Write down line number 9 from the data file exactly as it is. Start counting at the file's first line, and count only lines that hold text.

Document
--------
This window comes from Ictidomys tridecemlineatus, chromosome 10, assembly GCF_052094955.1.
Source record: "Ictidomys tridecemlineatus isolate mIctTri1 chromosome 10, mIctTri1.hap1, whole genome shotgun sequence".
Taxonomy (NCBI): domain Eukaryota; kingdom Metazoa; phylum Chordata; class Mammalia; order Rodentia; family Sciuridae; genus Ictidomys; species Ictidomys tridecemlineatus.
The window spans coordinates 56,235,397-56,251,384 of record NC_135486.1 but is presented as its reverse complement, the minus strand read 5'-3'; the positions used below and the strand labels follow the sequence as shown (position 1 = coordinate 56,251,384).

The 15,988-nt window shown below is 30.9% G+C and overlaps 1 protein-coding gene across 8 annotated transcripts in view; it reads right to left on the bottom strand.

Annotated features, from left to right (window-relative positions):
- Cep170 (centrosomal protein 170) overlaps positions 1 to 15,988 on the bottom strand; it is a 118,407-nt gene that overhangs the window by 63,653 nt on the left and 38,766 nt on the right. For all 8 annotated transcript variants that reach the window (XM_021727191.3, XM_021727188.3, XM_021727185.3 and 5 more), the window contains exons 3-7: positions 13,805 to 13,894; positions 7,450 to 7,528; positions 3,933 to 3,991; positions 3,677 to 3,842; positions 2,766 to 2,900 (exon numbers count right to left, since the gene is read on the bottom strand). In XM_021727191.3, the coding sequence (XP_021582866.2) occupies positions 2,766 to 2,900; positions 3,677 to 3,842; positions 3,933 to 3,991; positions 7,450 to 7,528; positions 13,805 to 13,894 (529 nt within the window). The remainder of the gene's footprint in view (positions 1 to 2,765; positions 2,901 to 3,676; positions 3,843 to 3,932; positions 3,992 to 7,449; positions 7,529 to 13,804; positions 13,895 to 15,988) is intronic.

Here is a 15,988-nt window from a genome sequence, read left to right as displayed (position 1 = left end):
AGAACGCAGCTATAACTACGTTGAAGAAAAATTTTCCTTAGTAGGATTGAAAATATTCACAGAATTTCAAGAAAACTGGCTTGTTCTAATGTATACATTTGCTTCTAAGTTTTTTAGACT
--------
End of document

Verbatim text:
AGAACGCAGCTATAACTACGTTGAAGAAAAATTTTCCTTAGTAGGATTGAAAATATTCACAGAATTTCAAGAAAACTGGCTTGTTCTAATGTATACATTTGCTTCTAAGTTTTTTAGACT